In Ellettsville, "estate planning" refers to all of the decisions affecting how a person's property is going to be disposed of after their death, as well as the process of implementing those decisions when the time comes.

Estate planning typically requires professional legal and financial advice, because of the complexity and importance of the issues involved. A poorly-executed estate plan can frequently end with survivors suing each other, and prevent your intentions from being effectuated.

In addition to deciding what to do with your assets after your death, your estate plan should also include things that might become relevant during life. Power of attorney is a big one. Power of attorney is an arrangement in which you give another person the ability to make decisions for you, if you become incapacitated. Additionally, effective estate planning can help reduce the effect of taxes and court fees on your final disposition to your chosen beneficiaries.

A knowledgeable Ellettsville professional experienced in estate planning can make this process a great deal easier. They can also help ensure that your estate plan does not end up in court.

Common Features of Ellettsville Estates

Will: This is the centerpiece of most estate plans. A will is a document written by a person (the "testator"), typically with the help of a lawyer, which says what is to be done with their property after they die. Most provisions in a will are legally binding, to the extent that ownership of the property legally passes to the named beneficiary. However, a will cannot compel a person to do anything against their wishes (though it can certainly state your preferences on the matter, phrasing them as requests).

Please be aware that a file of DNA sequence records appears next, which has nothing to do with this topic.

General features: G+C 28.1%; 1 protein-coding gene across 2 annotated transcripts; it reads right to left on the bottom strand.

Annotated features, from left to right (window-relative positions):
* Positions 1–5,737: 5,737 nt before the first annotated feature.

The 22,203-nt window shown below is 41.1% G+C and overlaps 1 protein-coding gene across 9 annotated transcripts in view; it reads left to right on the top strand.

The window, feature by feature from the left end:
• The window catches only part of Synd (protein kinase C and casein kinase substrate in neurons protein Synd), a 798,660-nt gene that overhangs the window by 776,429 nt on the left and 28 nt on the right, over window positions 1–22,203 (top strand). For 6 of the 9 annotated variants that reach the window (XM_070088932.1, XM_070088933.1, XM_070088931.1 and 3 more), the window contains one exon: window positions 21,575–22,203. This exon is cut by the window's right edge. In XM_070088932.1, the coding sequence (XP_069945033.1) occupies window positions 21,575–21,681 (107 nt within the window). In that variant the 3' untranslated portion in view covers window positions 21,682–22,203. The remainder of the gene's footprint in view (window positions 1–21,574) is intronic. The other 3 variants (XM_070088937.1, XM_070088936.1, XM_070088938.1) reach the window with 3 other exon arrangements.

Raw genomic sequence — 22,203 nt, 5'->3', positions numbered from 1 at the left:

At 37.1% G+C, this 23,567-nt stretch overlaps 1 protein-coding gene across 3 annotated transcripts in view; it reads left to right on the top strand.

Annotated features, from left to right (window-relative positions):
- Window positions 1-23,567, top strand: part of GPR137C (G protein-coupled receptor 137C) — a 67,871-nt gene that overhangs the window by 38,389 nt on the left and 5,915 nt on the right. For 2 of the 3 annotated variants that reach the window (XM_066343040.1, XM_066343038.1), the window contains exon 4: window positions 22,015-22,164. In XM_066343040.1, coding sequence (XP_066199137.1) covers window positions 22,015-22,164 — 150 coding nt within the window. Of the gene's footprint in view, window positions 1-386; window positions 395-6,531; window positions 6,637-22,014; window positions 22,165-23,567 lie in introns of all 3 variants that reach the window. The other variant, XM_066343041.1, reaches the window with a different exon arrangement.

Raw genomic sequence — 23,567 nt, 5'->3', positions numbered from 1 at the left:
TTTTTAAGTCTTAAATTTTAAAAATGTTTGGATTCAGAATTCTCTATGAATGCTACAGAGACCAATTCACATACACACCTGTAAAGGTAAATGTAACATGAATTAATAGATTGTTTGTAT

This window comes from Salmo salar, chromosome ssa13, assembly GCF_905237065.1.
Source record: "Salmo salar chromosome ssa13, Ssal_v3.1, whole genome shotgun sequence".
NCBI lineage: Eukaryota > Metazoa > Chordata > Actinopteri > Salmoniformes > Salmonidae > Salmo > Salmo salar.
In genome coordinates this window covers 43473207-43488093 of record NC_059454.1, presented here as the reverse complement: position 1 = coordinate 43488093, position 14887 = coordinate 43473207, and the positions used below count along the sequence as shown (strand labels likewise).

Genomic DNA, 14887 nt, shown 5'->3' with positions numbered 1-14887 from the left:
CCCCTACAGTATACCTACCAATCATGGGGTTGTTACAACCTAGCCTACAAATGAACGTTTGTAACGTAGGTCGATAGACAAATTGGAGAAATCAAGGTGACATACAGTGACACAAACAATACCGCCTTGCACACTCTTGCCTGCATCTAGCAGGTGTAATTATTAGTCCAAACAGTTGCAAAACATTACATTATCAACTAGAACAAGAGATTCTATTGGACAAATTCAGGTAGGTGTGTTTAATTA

Living Will: A living will contains instructions about your medical care, usually for the purpose of informing your family and doctors of your preferences if you suddenly become incapacitated. A living will is quite important if you have any strong preferences in this area. It should be written with the advice of a doctor, so you know the exact medical consequences of your decisions, and a lawyer, so it is virtually guaranteed to be legally binding.

Power of Attorney: Power of attorney allows you to grant someone else (typically a trusted family member or friend) the power to make certain decisions in your place, with the same legal effect as if you had made them yourself, in the event that you become unable to do so (typically due to mental or physical incapacity). If you decide to give someone power of attorney, you should make your wishes known to them in advance, so they are more likely to make the same decisions that you would make, if you were able to. And, of course, you should only give this authority to someone with whom you would trust your life because that is, in some cases, just what you're doing.

Funeral Arrangements: You should make it very clear to the people handling your funeral what type of funeral you want, and what you want done with your body. You should not put these instructions in your will, because wills are frequently not read until days or weeks after the testator dies, by which point it may be too late to give their wishes on this subject effect.

Do I Need a Ellettsville Estates Lawyer?

A knowledgeable lawyer in Ellettsville can make the process of estate planning as straightforward as it possibly can be. He or she can help ensure that your wishes are given effect, and minimize the chances of disputes between your survivors.